HRIS Selection Guide: How to Choose the Right HR Tech

HRIS Selection Guide

So you are in the market for a new HR technology … HRIS selection is on the horizon, and you’re going at it alone.

Whether you are moving from spreadsheets, or upgrading from a small payroll provider to a full HR tech system, you will need to structure your search. It’s one of the most important software selections your business will have to make, as it carries the tools and workflows to enable the operations of getting people to do work effectively, hire and retain employees, and manage the payments of employees and contractors – one of the largest expenses for most businesses.

An HRIS not only streamlines HR operations but also impacts employee engagement, compliance, and overall productivity. This guide is designed to walk you through the essential steps to make an informed HRIS selection that’s best for your company for the foreseeable future.

Why You Need an HRIS

Before diving into how to choose, let’s understand why an HRIS is indispensable:

  • Streamlined Operations: Automate repetitive tasks like payroll calculations and attendance tracking. As headcount grows, these tasks become soul-destroying labor.
  • Data-Driven Decisions: Access to real-time data helps in making informed decisions and locate financial waste in labor mismanagement.
  • Compliance: Keeps you up-to-date with labor laws and regulations, and changes are built into the tech. You can find and interrupt long term compliance problems.
  • Centralization: Your data will all be in one place – as will the key features you expect in the HR function – Performance Management, Time and Attendance, Compensation and Benefits, Payroll, Preboarding, Onboarding, Offboarding, and Expense Management.
  • Best Practices: Takes the guesswork out of the “how” particular tasks should be done, with base configurations and process flows that move you in the right direction without having to design it entirely yourself.
  • Automatic Notifications: You don’t have to manually keep up with important deadlines and occurrences that have to do with HR.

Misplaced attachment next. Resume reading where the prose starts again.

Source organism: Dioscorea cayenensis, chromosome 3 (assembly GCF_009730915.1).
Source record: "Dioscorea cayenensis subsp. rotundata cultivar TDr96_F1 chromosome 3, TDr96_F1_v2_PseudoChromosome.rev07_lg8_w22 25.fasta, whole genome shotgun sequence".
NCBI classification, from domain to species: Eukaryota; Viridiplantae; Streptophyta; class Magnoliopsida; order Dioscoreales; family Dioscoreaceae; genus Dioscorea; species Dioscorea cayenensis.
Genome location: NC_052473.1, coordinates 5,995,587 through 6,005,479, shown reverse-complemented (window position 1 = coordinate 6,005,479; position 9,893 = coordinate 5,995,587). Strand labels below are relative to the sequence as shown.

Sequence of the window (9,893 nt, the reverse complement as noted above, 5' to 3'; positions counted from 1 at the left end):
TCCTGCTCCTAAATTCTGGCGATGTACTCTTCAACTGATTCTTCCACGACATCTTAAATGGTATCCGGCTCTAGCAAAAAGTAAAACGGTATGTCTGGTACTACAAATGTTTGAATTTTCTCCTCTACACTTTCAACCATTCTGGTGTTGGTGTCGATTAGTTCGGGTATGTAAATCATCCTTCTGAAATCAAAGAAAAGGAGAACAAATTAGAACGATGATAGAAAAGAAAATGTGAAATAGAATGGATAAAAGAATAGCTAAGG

In the context of searching for a core HR system, the following terms are generally interchangeable and can be interpreted to be largely the same, though the Account Executives selling the software may argue otherwise, and the way they market these software confuses the buyers anyway.

HRIS (Human Resource Management System): Used to manage internal HR functions like payroll, benefits administration, and employee data. There is a greater focus on centralized data and HR metrics.

HRMS (Human Resource Management System): Generally the same as HRIS, and can be meant to be more focused on Talent Management and Recruiting as features.

HCMS (Human Capital Management System): Emphasizes the management and optimization of the workforce as a capital asset, and often includes global HR and payroll.

WFMS (Workforce Management System): You will hear this less commonly, as workforce management software features (headcount planning, employee scheduling, and human capital budgeting) has generally been integrated into larger core HR technologies.

ERP (Enterprise Resource Planning): This generally refers to a total enterprise business solution, in which the HR and Payroll technology is only a small piece of the total feature set.

Key Features to Look For in HRIS Selection

Data Management

Ensure the system can handle various types of HR data, from employee records to time-tracking. A competent platform should have date effective audit trails with accompanying reporting that administrators can easily access.

Sample Questions for Vendors:

  • How do I track down the user who made a certain change to the configurations, and is the data time-stamped?
  • Is every data point in the system available to be used in custom reporting?
  • Can employees enter their own demographic data? Can they add their own skills, certifications, employee documents,
  • How does this platform handle historical HR data?
  • How can I mass upload any type of data for employees?
  • How are documents categorized? Which document formats can be uploaded?
  • Is this a cloud system or on-premises? Is it integrated with a larger ERP system or a standalone HR tech system?

User Experience

A system that’s hard to navigate will deter usage. Look for intuitive design and user-friendly interfaces.

  • Is there a dedicated support specialist?
  • How many layers of automated communication does it take before I get a person?
  • How many clicks does it take to achieve [describe your HR process step].